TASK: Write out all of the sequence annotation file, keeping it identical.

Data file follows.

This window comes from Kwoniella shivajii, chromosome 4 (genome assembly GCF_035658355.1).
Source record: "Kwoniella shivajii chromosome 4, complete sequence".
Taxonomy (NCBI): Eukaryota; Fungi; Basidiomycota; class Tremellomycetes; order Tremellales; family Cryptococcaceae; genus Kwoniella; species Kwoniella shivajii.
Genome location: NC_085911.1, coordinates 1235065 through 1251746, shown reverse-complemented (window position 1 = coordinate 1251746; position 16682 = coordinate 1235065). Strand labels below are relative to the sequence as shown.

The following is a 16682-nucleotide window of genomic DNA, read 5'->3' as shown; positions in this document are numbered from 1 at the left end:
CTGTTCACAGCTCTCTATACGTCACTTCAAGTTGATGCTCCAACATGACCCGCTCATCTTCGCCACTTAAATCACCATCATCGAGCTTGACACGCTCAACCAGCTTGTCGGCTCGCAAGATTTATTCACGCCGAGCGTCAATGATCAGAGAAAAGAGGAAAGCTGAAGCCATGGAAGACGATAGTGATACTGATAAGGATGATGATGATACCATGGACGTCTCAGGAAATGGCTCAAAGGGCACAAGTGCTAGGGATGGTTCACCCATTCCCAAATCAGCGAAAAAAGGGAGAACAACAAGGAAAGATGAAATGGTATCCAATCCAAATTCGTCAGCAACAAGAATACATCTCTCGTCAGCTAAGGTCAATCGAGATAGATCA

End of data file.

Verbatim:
This window comes from Kwoniella shivajii, chromosome 4 (genome assembly GCF_035658355.1).
Source record: "Kwoniella shivajii chromosome 4, complete sequence".
Taxonomy (NCBI): Eukaryota; Fungi; Basidiomycota; class Tremellomycetes; order Tremellales; family Cryptococcaceae; genus Kwoniella; species Kwoniella shivajii.
Genome location: NC_085911.1, coordinates 1235065 through 1251746, shown reverse-complemented (window position 1 = coordinate 1251746; position 16682 = coordinate 1235065). Strand labels below are relative to the sequence as shown.

The following is a 16682-nucleotide window of genomic DNA, read 5'->3' as shown; positions in this document are numbered from 1 at the left end:
CTGTTCACAGCTCTCTATACGTCACTTCAAGTTGATGCTCCAACATGACCCGCTCATCTTCGCCACTTAAATCACCATCATCGAGCTTGACACGCTCAACCAGCTTGTCGGCTCGCAAGATTTATTCACGCCGAGCGTCAATGATCAGAGAAAAGAGGAAAGCTGAAGCCATGGAAGACGATAGTGATACTGATAAGGATGATGATGATACCATGGACGTCTCAGGAAATGGCTCAAAGGGCACAAGTGCTAGGGATGGTTCACCCATTCCCAAATCAGCGAAAAAAGGGAGAACAACAAGGAAAGATGAAATGGTATCCAATCCAAATTCGTCAGCAACAAGAATACATCTCTCGTCAGCTAAGGTCAATCGAGATAGATCA